Jai Singh in The New Republic:
Two weeks ago, Chad’s authoritarian president Idriss Déby effectively revoked a law requiring his government to spend 80 percent of the country’s oil revenues on health, education, and infrastructure while placing 10 percent of the revenue in a fund for future generations. The law was part of a 2000 agreement in which the World Bank and an ExxonMobil-led oil consortium agreed to fund a massive project to extract Chadian oil and pipe it through Cameroon for export.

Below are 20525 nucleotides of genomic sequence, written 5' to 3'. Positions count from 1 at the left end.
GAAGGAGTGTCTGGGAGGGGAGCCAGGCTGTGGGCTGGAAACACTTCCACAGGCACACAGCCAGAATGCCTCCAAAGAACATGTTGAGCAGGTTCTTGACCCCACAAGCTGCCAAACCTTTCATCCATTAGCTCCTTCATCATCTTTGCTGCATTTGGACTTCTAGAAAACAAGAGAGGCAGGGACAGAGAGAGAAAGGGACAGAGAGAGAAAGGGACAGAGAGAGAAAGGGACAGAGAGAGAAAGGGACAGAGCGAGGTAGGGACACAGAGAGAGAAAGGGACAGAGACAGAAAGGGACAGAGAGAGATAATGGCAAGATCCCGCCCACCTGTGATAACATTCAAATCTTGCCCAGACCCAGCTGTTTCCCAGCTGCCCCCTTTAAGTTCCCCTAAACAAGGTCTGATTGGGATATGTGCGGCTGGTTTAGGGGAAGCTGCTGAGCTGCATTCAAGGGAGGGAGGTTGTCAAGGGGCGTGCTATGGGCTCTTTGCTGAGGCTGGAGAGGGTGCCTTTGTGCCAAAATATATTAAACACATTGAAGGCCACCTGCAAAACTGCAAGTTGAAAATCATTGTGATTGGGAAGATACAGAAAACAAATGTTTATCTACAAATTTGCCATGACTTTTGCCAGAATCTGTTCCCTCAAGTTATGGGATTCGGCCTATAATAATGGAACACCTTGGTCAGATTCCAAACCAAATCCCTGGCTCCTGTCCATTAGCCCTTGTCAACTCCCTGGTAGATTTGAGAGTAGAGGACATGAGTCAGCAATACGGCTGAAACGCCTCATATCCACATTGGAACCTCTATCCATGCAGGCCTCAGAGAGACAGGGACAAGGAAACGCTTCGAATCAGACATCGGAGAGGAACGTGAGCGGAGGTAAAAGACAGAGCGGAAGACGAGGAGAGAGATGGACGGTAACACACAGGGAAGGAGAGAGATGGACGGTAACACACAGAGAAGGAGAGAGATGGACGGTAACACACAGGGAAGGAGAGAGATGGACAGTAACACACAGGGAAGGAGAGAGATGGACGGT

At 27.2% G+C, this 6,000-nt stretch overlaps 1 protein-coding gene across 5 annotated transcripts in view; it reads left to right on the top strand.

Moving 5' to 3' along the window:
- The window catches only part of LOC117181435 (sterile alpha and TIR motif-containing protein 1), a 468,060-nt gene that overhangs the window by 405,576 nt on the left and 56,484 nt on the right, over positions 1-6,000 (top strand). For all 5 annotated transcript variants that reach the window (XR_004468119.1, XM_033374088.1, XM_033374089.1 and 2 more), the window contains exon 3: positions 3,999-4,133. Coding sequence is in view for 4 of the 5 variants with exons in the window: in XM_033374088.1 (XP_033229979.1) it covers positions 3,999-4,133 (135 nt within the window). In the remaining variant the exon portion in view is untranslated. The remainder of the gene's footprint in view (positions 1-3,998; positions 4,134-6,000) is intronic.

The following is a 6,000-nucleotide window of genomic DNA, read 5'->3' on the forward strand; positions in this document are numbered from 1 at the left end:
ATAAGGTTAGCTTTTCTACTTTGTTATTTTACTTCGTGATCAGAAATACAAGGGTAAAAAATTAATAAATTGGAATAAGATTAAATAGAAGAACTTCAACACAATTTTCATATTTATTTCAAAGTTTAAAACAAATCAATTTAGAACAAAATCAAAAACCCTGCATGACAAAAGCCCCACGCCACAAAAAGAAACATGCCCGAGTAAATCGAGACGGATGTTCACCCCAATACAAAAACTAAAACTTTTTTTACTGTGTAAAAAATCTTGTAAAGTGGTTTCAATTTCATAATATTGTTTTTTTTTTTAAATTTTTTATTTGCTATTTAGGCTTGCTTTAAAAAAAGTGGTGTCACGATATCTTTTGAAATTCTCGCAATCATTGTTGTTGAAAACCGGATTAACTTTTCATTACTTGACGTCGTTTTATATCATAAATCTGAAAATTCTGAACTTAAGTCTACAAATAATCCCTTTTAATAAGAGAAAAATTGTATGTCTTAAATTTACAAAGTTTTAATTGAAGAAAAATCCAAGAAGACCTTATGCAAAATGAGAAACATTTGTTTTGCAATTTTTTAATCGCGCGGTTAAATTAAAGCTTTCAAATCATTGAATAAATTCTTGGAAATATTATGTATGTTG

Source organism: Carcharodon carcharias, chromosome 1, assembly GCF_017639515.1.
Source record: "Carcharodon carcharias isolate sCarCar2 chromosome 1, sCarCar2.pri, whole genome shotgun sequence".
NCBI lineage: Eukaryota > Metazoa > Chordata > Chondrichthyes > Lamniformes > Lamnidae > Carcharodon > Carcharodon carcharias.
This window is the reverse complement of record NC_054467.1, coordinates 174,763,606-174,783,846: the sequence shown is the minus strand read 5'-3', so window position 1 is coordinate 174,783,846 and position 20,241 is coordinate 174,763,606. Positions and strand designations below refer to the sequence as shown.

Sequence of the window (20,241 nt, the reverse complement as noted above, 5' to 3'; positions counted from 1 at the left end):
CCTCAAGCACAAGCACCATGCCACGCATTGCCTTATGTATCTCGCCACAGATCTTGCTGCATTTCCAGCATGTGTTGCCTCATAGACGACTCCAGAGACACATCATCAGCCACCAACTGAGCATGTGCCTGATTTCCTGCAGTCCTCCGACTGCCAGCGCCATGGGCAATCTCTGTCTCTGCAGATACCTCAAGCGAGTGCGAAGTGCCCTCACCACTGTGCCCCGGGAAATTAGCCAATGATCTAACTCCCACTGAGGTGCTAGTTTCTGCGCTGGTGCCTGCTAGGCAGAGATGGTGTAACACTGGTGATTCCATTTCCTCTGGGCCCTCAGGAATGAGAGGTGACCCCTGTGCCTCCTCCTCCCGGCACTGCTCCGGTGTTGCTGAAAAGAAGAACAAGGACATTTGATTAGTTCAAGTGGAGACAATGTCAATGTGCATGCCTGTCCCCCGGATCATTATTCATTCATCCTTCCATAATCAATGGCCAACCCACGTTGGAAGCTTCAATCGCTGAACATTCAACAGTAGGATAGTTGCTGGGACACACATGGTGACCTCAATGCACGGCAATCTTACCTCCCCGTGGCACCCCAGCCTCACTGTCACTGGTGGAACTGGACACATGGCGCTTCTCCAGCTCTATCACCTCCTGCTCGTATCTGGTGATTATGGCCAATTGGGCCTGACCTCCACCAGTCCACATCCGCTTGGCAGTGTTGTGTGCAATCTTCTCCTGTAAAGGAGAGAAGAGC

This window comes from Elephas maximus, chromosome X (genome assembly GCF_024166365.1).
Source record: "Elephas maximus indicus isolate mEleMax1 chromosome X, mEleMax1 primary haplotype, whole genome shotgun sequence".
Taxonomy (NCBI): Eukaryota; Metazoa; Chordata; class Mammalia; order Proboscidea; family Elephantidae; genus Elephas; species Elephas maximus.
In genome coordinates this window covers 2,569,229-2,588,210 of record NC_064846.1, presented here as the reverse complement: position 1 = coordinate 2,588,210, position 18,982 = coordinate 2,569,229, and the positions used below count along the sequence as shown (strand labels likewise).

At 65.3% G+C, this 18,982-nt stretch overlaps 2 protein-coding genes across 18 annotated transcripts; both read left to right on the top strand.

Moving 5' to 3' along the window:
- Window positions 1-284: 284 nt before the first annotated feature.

Wolfowitz, now in his eighth month on the job, responded to Déby’s move by ending all future Bank disbursements for its eight projects in the country, which would have totaled $124 million over several years. He also froze a bank account that held millions in Chadian oil revenue. Playing hardball with a small and impoverished country may seem like overkill, but in reality this is a high-stakes dispute that will have key ramifications. Firms are combing Africa in search of new oil fields, and the best hope for staving off the corruption and abuse that is bound to result from future projects is good revenue management.